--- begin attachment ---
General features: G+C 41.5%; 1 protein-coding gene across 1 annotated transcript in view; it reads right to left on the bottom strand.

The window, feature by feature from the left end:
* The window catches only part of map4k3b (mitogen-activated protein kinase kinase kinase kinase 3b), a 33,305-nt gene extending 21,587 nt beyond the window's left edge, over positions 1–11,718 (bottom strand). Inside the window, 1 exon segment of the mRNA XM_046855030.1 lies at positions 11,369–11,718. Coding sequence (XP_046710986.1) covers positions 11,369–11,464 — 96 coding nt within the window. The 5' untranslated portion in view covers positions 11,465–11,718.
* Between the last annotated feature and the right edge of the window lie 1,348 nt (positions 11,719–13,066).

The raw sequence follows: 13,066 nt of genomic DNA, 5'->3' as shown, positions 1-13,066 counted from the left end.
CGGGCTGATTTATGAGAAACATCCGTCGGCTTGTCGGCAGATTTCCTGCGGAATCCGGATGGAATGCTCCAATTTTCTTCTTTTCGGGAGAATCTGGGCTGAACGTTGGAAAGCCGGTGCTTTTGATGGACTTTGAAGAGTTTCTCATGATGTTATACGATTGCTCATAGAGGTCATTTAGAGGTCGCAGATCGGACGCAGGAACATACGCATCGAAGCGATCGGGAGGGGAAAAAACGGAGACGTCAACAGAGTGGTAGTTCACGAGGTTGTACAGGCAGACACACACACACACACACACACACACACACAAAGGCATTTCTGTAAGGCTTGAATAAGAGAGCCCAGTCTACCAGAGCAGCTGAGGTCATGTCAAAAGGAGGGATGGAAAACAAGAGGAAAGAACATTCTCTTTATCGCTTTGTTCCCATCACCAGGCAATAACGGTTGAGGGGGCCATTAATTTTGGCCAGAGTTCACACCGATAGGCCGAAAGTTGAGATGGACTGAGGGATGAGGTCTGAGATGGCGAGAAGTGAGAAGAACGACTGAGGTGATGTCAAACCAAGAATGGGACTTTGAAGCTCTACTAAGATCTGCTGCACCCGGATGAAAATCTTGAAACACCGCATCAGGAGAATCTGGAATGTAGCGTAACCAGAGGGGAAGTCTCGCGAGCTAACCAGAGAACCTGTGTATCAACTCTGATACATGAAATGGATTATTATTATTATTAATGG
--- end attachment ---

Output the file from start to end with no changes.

General features: G+C 41.5%; 1 protein-coding gene across 1 annotated transcript in view; it reads right to left on the bottom strand.

The window, feature by feature from the left end:
* The window catches only part of map4k3b (mitogen-activated protein kinase kinase kinase kinase 3b), a 33,305-nt gene extending 21,587 nt beyond the window's left edge, over positions 1–11,718 (bottom strand). Inside the window, 1 exon segment of the mRNA XM_046855030.1 lies at positions 11,369–11,718. Coding sequence (XP_046710986.1) covers positions 11,369–11,464 — 96 coding nt within the window. The 5' untranslated portion in view covers positions 11,465–11,718.
* Between the last annotated feature and the right edge of the window lie 1,348 nt (positions 11,719–13,066).

The raw sequence follows: 13,066 nt of genomic DNA, 5'->3' as shown, positions 1-13,066 counted from the left end.
CGGGCTGATTTATGAGAAACATCCGTCGGCTTGTCGGCAGATTTCCTGCGGAATCCGGATGGAATGCTCCAATTTTCTTCTTTTCGGGAGAATCTGGGCTGAACGTTGGAAAGCCGGTGCTTTTGATGGACTTTGAAGAGTTTCTCATGATGTTATACGATTGCTCATAGAGGTCATTTAGAGGTCGCAGATCGGACGCAGGAACATACGCATCGAAGCGATCGGGAGGGGAAAAAACGGAGACGTCAACAGAGTGGTAGTTCACGAGGTTGTACAGGCAGACACACACACACACACACACACACACACACAAAGGCATTTCTGTAAGGCTTGAATAAGAGAGCCCAGTCTACCAGAGCAGCTGAGGTCATGTCAAAAGGAGGGATGGAAAACAAGAGGAAAGAACATTCTCTTTATCGCTTTGTTCCCATCACCAGGCAATAACGGTTGAGGGGGCCATTAATTTTGGCCAGAGTTCACACCGATAGGCCGAAAGTTGAGATGGACTGAGGGATGAGGTCTGAGATGGCGAGAAGTGAGAAGAACGACTGAGGTGATGTCAAACCAAGAATGGGACTTTGAAGCTCTACTAAGATCTGCTGCACCCGGATGAAAATCTTGAAACACCGCATCAGGAGAATCTGGAATGTAGCGTAACCAGAGGGGAAGTCTCGCGAGCTAACCAGAGAACCTGTGTATCAACTCTGATACATGAAATGGATTATTATTATTATTAATGG